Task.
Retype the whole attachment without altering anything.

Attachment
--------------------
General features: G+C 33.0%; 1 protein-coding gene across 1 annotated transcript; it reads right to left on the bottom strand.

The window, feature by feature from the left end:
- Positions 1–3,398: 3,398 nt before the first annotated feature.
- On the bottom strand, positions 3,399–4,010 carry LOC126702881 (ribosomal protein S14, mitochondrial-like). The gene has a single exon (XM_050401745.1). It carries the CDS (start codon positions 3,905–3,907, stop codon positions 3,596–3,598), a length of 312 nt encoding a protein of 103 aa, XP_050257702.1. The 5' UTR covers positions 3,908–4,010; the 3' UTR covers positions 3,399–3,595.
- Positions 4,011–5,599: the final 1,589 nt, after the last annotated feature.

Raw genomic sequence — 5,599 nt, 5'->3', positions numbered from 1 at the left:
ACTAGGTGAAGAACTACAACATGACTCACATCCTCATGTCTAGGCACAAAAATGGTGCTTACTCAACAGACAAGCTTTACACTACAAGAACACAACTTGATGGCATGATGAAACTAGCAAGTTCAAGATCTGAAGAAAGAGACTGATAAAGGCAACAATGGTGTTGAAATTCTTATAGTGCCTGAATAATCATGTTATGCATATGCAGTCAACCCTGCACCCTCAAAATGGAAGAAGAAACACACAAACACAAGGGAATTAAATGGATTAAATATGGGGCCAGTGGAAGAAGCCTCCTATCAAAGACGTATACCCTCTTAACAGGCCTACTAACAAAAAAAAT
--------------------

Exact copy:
General features: G+C 33.0%; 1 protein-coding gene across 1 annotated transcript; it reads right to left on the bottom strand.

The window, feature by feature from the left end:
- Positions 1–3,398: 3,398 nt before the first annotated feature.
- On the bottom strand, positions 3,399–4,010 carry LOC126702881 (ribosomal protein S14, mitochondrial-like). The gene has a single exon (XM_050401745.1). It carries the CDS (start codon positions 3,905–3,907, stop codon positions 3,596–3,598), a length of 312 nt encoding a protein of 103 aa, XP_050257702.1. The 5' UTR covers positions 3,908–4,010; the 3' UTR covers positions 3,399–3,595.
- Positions 4,011–5,599: the final 1,589 nt, after the last annotated feature.

Raw genomic sequence — 5,599 nt, 5'->3', positions numbered from 1 at the left:
ACTAGGTGAAGAACTACAACATGACTCACATCCTCATGTCTAGGCACAAAAATGGTGCTTACTCAACAGACAAGCTTTACACTACAAGAACACAACTTGATGGCATGATGAAACTAGCAAGTTCAAGATCTGAAGAAAGAGACTGATAAAGGCAACAATGGTGTTGAAATTCTTATAGTGCCTGAATAATCATGTTATGCATATGCAGTCAACCCTGCACCCTCAAAATGGAAGAAGAAACACACAAACACAAGGGAATTAAATGGATTAAATATGGGGCCAGTGGAAGAAGCCTCCTATCAAAGACGTATACCCTCTTAACAGGCCTACTAACAAAAAAAAT